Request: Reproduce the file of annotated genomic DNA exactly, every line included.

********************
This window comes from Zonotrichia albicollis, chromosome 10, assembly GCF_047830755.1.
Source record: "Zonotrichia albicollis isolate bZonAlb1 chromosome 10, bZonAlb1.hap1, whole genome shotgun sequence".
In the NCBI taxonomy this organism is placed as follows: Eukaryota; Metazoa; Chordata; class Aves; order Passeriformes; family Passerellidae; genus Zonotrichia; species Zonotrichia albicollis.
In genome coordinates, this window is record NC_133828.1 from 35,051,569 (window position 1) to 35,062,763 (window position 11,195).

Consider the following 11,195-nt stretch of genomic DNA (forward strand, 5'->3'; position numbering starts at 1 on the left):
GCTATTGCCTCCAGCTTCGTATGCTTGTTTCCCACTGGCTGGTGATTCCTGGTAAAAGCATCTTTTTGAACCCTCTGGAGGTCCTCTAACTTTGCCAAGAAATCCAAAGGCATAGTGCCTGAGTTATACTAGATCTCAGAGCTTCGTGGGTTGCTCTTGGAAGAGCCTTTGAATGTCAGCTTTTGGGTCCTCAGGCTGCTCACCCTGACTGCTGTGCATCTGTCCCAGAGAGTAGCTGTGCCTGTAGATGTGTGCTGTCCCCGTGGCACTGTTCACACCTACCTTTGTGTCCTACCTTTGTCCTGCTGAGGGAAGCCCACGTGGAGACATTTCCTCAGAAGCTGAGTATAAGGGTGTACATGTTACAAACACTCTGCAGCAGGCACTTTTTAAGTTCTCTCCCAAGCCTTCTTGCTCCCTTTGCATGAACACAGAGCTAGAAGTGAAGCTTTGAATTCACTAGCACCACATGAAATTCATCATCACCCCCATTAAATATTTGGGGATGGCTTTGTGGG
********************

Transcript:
This window comes from Zonotrichia albicollis, chromosome 10, assembly GCF_047830755.1.
Source record: "Zonotrichia albicollis isolate bZonAlb1 chromosome 10, bZonAlb1.hap1, whole genome shotgun sequence".
In the NCBI taxonomy this organism is placed as follows: Eukaryota; Metazoa; Chordata; class Aves; order Passeriformes; family Passerellidae; genus Zonotrichia; species Zonotrichia albicollis.
In genome coordinates, this window is record NC_133828.1 from 35,051,569 (window position 1) to 35,062,763 (window position 11,195).

Consider the following 11,195-nt stretch of genomic DNA (forward strand, 5'->3'; position numbering starts at 1 on the left):
GCTATTGCCTCCAGCTTCGTATGCTTGTTTCCCACTGGCTGGTGATTCCTGGTAAAAGCATCTTTTTGAACCCTCTGGAGGTCCTCTAACTTTGCCAAGAAATCCAAAGGCATAGTGCCTGAGTTATACTAGATCTCAGAGCTTCGTGGGTTGCTCTTGGAAGAGCCTTTGAATGTCAGCTTTTGGGTCCTCAGGCTGCTCACCCTGACTGCTGTGCATCTGTCCCAGAGAGTAGCTGTGCCTGTAGATGTGTGCTGTCCCCGTGGCACTGTTCACACCTACCTTTGTGTCCTACCTTTGTCCTGCTGAGGGAAGCCCACGTGGAGACATTTCCTCAGAAGCTGAGTATAAGGGTGTACATGTTACAAACACTCTGCAGCAGGCACTTTTTAAGTTCTCTCCCAAGCCTTCTTGCTCCCTTTGCATGAACACAGAGCTAGAAGTGAAGCTTTGAATTCACTAGCACCACATGAAATTCATCATCACCCCCATTAAATATTTGGGGATGGCTTTGTGGG